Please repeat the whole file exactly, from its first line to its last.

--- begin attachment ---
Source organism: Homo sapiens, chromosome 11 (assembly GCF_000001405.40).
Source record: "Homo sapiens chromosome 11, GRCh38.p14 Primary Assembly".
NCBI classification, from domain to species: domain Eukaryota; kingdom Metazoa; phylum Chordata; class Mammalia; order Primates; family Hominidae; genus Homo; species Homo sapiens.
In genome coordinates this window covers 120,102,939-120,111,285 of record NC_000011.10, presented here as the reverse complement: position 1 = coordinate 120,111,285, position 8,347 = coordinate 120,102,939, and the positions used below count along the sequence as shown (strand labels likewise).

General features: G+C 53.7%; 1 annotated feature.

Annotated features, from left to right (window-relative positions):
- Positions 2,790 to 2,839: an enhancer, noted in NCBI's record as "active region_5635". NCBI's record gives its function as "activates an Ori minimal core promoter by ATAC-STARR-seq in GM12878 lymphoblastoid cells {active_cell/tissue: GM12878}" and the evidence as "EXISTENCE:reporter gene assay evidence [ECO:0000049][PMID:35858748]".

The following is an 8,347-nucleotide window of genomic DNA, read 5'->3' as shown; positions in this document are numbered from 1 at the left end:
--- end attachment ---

Source organism: Homo sapiens, chromosome 11 (assembly GCF_000001405.40).
Source record: "Homo sapiens chromosome 11, GRCh38.p14 Primary Assembly".
NCBI classification, from domain to species: domain Eukaryota; kingdom Metazoa; phylum Chordata; class Mammalia; order Primates; family Hominidae; genus Homo; species Homo sapiens.
In genome coordinates this window covers 120,102,939-120,111,285 of record NC_000011.10, presented here as the reverse complement: position 1 = coordinate 120,111,285, position 8,347 = coordinate 120,102,939, and the positions used below count along the sequence as shown (strand labels likewise).

General features: G+C 53.7%; 1 annotated feature.

Annotated features, from left to right (window-relative positions):
- Positions 2,790 to 2,839: an enhancer, noted in NCBI's record as "active region_5635". NCBI's record gives its function as "activates an Ori minimal core promoter by ATAC-STARR-seq in GM12878 lymphoblastoid cells {active_cell/tissue: GM12878}" and the evidence as "EXISTENCE:reporter gene assay evidence [ECO:0000049][PMID:35858748]".

The following is an 8,347-nucleotide window of genomic DNA, read 5'->3' as shown; positions in this document are numbered from 1 at the left end: